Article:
When we first began visiting James Cook Hospital in Middlesbrough some years ago, we consulted our AA Road Map book to work out the best way to get there. I don't suppose there is a household with a car in the whole country who haven't also got a road map. We take maps foregranted. I also have a World Atlas (I am fascinated by Geography) and if I read about a city or a country (particularly in Africa or in the Balkans area) and I just can't mentally place where it is - out comes the Atlas, which I keep by my chair.
I was thinking about this yesterday in the hospital. In the main corridor of James Cook Hospital is a copy of the last eight feet of the Bayeux Tapestry. This was beautifully embroidered in laid thread work by Jan Messent for Madeira Threads. I never tire of looking at it.
Roughly speaking The Bayeux Tapestry is 'the story' of the Norman Invasion of England, and the Battle of Hastings in 1066 - told for a population who, largely, couldn't read a written version. It was only with the invention of various scientific instruments in the Sixteenth Century that our more sophisticated grid maps became widely available. Before that time maps were largely Story Maps - maps where the local population told of the events which happened there; these were passed on from generation to generation and modified or extended by future happenings. Remnants of Story Maps still exist in the countryside.
If I asked the Farmer for example 'How do I get to Finghall from here?', he would probably say 'turn left at Parson's Barn (which incidentally has not existed in his life time) and just keep going.
MacFarlane tells a wonderful story about how, in 1826 in the Arctic, a British Naval Officer met an Inuit Hunting group. They couldn't of course speak the same language but the officer did wish to know where he was exactly and the Inuit sensed this. And, to quote MacFarlane, the Inuit 'created a map on the beach, using sticks and pebbles'.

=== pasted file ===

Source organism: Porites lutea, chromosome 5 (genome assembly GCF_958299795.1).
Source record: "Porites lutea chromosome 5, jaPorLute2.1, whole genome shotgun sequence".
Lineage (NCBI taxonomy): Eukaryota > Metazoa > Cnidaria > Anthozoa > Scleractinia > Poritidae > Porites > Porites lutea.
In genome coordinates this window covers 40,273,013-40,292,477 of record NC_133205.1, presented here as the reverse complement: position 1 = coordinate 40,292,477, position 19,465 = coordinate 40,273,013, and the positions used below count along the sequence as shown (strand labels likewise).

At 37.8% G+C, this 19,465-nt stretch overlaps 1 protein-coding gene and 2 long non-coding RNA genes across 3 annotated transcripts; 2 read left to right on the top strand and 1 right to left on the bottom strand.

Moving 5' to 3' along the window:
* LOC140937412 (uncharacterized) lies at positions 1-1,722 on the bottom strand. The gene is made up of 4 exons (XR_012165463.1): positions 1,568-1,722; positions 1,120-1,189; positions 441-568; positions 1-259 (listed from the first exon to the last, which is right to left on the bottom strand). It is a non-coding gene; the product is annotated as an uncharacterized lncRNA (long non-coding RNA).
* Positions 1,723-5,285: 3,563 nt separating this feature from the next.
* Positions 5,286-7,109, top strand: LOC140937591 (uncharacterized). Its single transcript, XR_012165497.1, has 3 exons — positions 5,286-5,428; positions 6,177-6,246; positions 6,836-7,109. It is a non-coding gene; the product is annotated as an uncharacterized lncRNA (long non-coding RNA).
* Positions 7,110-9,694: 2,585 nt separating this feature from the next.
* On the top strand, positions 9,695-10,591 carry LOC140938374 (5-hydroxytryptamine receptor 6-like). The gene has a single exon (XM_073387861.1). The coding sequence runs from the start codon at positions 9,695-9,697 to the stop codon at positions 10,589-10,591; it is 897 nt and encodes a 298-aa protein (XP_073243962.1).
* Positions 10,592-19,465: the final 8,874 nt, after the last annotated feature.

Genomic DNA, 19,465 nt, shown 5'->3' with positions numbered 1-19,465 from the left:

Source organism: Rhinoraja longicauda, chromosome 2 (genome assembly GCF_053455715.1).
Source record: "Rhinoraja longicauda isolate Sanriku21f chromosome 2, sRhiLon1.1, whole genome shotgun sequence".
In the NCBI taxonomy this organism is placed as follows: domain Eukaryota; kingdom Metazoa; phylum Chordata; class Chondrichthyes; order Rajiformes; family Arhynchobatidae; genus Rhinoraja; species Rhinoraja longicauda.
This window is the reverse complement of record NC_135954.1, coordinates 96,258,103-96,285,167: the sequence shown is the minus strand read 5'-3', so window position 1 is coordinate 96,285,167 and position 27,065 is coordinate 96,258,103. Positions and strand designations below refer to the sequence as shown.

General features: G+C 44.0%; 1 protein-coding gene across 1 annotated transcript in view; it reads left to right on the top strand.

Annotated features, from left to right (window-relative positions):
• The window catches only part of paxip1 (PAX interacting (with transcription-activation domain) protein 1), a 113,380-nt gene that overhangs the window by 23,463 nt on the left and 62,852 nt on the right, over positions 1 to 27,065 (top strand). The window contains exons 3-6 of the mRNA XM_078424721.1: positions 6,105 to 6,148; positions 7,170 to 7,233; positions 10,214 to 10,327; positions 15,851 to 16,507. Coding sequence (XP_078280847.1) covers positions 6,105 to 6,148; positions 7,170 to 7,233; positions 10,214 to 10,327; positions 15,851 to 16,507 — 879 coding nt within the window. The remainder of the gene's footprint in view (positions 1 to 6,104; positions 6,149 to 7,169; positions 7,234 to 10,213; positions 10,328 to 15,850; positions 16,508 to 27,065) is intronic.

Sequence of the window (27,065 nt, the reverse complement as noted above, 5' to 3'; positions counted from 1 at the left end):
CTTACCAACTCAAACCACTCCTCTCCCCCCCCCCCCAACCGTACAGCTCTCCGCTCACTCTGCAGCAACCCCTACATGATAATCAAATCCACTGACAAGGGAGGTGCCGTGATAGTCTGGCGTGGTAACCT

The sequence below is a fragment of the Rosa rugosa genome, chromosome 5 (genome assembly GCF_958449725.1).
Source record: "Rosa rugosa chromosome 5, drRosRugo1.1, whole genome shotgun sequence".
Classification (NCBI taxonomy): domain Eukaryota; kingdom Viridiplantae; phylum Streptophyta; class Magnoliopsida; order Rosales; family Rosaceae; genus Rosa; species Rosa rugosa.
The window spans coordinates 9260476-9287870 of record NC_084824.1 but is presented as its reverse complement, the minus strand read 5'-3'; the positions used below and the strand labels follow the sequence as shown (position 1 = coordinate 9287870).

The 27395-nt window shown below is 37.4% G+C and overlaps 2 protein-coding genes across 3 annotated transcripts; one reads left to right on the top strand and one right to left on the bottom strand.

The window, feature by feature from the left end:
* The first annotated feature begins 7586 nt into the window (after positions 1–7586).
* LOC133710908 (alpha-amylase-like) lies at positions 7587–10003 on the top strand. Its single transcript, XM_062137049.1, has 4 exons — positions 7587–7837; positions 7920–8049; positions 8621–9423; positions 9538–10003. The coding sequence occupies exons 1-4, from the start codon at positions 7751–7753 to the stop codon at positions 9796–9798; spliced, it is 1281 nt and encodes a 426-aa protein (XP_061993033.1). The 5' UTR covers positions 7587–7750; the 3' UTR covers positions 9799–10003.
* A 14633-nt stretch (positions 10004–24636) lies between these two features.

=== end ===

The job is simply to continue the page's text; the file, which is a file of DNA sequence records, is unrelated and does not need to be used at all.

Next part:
These days, when our journeys are calculated down to the last mile (and the cost of petrol is calculated!) are we in danger of losing our wonder about the land and our beautiful countryside? MacFarlane suggests this to be the case. Do you agree?
If you haven't already done so, do read the book:
'The Wild Places' by Robert MacFarlane (pub Granta, price £8.99) - or at the very least dip into it - because it is fascinating.
**Two points have occurred to me during the day as I have been around on various travels. The first is that, of course, the population these days is constantly on the move, whereas in the days before the sixteenth century folk married from within their own village or at the very most the village next door - nobody travelled very far, so that Story Maps would be the easier option anyway.
The other is a memory from many years ago. When my son was a teenager we used to go on holiday - a gang of us (remember P if you are reading this!) to the same cottage on a farm in the village of Verwig, near Cardigan in Wales. There was a story there, told with amusement, of an old man who had not travelled much further than Cardigan throughout his life. On fine evenings he used to stand at his front gate to watch the world go by - this is a very isolated country area. One evening a couple in a car stopped and asked him the way to somewhere further up the coast. There happened to be a full moon which was low in the sky - and his reply was 'go up to the moon and turn left there.'